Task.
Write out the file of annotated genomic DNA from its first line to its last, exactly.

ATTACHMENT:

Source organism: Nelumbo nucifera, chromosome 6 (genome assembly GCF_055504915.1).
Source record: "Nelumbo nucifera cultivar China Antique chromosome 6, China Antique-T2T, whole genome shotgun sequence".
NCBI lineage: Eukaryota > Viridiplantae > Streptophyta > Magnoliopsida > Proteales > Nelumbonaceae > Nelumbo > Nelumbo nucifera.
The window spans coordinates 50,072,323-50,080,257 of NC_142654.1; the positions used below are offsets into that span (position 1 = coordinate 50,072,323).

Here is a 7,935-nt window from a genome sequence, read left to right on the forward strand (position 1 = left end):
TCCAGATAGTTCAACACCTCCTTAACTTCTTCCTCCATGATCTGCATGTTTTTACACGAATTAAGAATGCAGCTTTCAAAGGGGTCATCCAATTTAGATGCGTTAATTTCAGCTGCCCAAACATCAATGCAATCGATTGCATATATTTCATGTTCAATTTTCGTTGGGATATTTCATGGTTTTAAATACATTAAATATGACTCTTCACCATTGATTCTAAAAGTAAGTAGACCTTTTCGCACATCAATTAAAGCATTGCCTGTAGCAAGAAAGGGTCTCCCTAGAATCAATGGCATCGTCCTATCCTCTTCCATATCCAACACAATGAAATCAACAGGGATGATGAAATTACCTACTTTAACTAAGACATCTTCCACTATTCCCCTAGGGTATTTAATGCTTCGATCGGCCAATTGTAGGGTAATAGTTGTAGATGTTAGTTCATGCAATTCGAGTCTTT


Source organism: Nelumbo nucifera, chromosome 6 (genome assembly GCF_055504915.1).
Source record: "Nelumbo nucifera cultivar China Antique chromosome 6, China Antique-T2T, whole genome shotgun sequence".
NCBI lineage: Eukaryota > Viridiplantae > Streptophyta > Magnoliopsida > Proteales > Nelumbonaceae > Nelumbo > Nelumbo nucifera.
The window spans coordinates 50,072,323-50,080,257 of NC_142654.1; the positions used below are offsets into that span (position 1 = coordinate 50,072,323).

Here is a 7,935-nt window from a genome sequence, read left to right on the forward strand (position 1 = left end):
TCCAGATAGTTCAACACCTCCTTAACTTCTTCCTCCATGATCTGCATGTTTTTACACGAATTAAGAATGCAGCTTTCAAAGGGGTCATCCAATTTAGATGCGTTAATTTCAGCTGCCCAAACATCAATGCAATCGATTGCATATATTTCATGTTCAATTTTCGTTGGGATATTTCATGGTTTTAAATACATTAAATATGACTCTTCACCATTGATTCTAAAAGTAAGTAGACCTTTTCGCACATCAATTAAAGCATTGCCTGTAGCAAGAAAGGGTCTCCCTAGAATCAATGGCATCGTCCTATCCTCTTCCATATCCAACACAATGAAATCAACAGGGATGATGAAATTACCTACTTTAACTAAGACATCTTCCACTATTCCCCTAGGGTATTTAATGCTTCGATCGGCCAATTGTAGGGTAATAGTTGTAGATGTTAGTTCATGCAATTCGAGTCTTT